After billionaire wrestling benefactor John du Pont was arrested in 1989 for murdering coach and former Olympic gold medalist Dave Schultz, the police announced that du Pont would be given a mental evaluation. In his Tonight Show monologue, Jay Leno cracked, “Isn’t that like peeling a brown banana? Don’t you already know what you’re gonna get?” Foxcatcher, a movie about the bizarre crime and the events leading up to it, dares to peel the banana and comes up with a story of some power, even if it’s not exactly what happened.
The story picks up in 1987 when Dave’s brother and fellow Olympic champion Mark Schultz (Channing Tatum) is training for upcoming tournaments. Despite his accomplishments, he’s scrounging for enough money to buy a fast-food burger. No wonder he’s always scowling, and no wonder he jumps when John Eleuthère du Pont (Steve Carell) calls him up out of the blue, flies him to his Pennsylvania estate overlooking Valley Forge, shows him the shiny, fully equipped gym on the grounds, and offers Mark a chance to head up a hand-picked team of elite wrestlers to live and train there. John dubs them Team Foxcatcher, a dig at his mean old mother (Vanessa Redgrave) who cares more about breeding thoroughbred horses than her son’s well-being. Meanwhile, Dave (Mark Ruffalo) worries about John’s increasingly erratic and possessive behavior, which includes taking part in practices, snorting cocaine, firing off handguns in the gym, and trying to drive a wedge between the Schultzes.
This is another chance for director Bennett Miller to explore his pet theme — male inarticulateness. Capote is about a writer who can’t admit that he’s using his human subjects to further his career, while Moneyball is about a baseball executive who can’t give voice to the insecurities eating away at him. Foxcatcher is about a rich guy who can’t explain his deep-seated need to spend hours each day with his arms around young, muscular men wearing singlets. In real life, du Pont had a wife (who is completely left out of this movie), and his problems likely stemmed from paranoid schizophrenia rather than latent homosexuality. Still, the dance between John and Mark, who comes to dimly perceive how he’s being used but can’t say it out loud, is the dynamic that spins this movie.
Helping spin it are its lead actors, who you’d think would have teamed up for a bright, friendly comedy instead of this somber drama. His hair grayed up and his teeth horribly discolored, a startlingly transformed Carell delivers his lines in an oily, refined stream and habitually points his chin at the person he’s addressing so he can look down his prosthetic beaked nose at them. A few of his line readings do remind you that this is the same actor who played Michael Scott, but Carell resists going for the laughs, even during a scene when John tells Mark how to address him: “My friends call me ‘Eagle’ or ‘Golden Eagle.’ ” Carell’s face contorts into a wicked mask of madness after the murder, and he’s perhaps even more frightening in a scene before that, when John, in the wake of his mother’s death, turns her prized horses loose in a display of uncontrolled emotion. He’s well complemented by Tatum, tamping down his ebullience to locate Mark’s smoldering desire to win that edges over into darkness, resulting in Mark punching himself in the face and head-butting a mirror after losing an Olympic qualifying match.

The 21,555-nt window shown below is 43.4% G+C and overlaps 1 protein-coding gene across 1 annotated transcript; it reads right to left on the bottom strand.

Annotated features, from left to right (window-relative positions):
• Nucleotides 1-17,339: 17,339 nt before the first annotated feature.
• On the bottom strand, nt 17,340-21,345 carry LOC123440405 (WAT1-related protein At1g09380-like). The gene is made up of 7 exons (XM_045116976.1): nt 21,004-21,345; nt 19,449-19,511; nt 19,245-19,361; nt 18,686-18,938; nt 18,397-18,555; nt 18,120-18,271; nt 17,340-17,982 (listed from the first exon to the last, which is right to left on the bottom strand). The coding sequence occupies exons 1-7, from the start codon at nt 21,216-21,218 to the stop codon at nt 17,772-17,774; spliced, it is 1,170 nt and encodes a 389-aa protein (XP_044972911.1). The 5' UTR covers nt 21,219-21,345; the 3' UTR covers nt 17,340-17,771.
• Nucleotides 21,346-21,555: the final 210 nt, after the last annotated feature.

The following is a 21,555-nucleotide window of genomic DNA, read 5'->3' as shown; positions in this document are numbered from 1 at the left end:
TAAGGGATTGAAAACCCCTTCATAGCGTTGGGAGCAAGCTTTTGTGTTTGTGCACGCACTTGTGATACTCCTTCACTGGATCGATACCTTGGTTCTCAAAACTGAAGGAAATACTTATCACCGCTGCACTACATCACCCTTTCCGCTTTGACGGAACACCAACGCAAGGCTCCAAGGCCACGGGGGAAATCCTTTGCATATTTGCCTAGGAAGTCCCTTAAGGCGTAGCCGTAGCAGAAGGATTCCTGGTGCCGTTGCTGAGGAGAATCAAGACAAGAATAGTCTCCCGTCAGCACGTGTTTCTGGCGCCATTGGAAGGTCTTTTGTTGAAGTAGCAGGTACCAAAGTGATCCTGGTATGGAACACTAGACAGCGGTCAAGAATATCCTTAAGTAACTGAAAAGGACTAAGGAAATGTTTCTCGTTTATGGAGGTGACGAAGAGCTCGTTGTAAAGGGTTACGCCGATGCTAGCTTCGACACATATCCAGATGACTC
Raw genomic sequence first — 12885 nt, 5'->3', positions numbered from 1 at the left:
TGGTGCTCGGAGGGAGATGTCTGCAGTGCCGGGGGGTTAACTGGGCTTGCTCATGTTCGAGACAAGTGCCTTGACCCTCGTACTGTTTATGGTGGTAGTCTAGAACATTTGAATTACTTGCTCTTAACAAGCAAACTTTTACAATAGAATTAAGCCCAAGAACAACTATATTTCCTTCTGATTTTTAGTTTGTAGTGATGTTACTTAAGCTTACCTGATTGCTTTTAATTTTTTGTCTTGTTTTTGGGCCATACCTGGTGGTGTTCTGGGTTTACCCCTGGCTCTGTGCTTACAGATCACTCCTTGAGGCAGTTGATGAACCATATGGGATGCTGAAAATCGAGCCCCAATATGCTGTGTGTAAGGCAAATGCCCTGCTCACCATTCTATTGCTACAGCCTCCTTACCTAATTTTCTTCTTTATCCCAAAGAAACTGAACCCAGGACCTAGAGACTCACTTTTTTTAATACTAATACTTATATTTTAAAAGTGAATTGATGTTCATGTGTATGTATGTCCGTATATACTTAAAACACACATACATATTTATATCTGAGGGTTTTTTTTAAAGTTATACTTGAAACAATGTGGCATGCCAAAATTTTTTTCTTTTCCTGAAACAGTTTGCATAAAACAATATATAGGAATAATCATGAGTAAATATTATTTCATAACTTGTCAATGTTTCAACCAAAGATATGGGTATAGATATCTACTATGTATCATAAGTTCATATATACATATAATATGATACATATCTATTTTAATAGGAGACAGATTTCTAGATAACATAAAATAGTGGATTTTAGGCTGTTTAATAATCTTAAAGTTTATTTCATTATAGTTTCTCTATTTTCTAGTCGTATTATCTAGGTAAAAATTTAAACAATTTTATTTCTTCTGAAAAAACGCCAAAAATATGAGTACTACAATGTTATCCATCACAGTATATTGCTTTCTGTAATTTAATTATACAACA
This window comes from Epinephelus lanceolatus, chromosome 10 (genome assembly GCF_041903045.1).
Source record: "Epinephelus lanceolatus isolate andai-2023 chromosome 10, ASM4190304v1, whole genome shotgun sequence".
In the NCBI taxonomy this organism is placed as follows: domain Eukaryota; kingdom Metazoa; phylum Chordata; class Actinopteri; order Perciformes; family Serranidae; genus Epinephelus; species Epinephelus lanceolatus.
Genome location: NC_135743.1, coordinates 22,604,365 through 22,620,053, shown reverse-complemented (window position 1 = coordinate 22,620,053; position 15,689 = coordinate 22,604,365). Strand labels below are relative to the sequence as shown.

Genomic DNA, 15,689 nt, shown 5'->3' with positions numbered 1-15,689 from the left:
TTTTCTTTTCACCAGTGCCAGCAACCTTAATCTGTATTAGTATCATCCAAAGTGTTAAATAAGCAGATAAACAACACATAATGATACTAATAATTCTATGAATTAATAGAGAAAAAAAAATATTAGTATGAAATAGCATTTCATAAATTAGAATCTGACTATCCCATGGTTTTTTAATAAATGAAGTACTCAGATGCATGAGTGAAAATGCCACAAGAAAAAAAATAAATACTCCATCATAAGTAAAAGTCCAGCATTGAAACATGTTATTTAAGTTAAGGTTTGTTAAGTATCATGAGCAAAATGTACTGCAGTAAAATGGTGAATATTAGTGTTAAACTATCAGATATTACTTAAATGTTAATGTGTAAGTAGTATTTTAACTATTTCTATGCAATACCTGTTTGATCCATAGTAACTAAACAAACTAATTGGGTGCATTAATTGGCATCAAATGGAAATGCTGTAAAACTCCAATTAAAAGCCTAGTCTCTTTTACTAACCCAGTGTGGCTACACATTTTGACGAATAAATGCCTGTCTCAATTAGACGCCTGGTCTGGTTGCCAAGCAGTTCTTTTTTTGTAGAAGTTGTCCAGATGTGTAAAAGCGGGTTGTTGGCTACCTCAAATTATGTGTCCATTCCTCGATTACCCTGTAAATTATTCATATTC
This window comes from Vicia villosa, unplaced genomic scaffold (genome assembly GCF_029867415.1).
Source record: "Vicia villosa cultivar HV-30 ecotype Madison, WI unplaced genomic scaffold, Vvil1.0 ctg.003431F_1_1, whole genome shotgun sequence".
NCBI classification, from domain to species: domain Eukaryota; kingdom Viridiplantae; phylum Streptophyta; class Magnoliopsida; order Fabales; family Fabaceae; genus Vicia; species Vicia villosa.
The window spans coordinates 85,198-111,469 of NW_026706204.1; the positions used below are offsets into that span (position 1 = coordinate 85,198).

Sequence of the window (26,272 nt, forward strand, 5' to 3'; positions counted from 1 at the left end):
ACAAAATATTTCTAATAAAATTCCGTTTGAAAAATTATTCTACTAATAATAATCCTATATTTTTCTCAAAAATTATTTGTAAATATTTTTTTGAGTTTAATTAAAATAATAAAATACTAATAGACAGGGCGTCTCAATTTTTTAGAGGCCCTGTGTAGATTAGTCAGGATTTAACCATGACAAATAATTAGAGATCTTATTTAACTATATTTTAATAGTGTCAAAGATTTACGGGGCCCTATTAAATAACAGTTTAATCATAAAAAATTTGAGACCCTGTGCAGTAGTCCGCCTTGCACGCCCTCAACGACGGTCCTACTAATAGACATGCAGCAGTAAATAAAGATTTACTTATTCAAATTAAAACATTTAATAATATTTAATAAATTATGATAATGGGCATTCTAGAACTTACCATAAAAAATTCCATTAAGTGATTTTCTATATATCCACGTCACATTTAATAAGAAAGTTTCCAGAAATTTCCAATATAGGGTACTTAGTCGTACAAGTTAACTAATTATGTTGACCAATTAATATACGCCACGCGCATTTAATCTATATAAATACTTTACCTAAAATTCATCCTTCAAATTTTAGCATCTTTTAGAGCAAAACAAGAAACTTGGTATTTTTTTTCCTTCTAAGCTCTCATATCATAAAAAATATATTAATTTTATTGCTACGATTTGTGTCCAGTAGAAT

That’s all part of Foxcatcher’s starchy critique of American masculinity. From the comfort of his mansion during an economic boom, John announces that America is decaying and needs to be rescued by strong men committed to excellence — like himself. “I am giving America hope,” he tells his mother without a trace of irony. People in many countries fetishize physical strength, work ethic, and material success. However, the poisonous brew that results when patriotism and a love of spectacle are added to the mix feels uniquely American. This movie succeeds in many of the places where Michael Bay’s Pain & Gain failed, though it’s not as pointed or as powerful as Darren Aronofsky’s The Wrestler. Miller’s good taste can’t keep the movie from occasionally becoming overemphatic — did we really need Mark facing a painting of Washington crossing the Delaware when he first visits John’s mansion? Still, it’s remarkable to see this movie turn a lurid murder into a takedown of the myths we Americans like to tell ourselves.
Starring Steve Carell and Channing Tatum. Directed by Bennett Miller. Written by E. Max Frye and Dan Futterman. Rated R.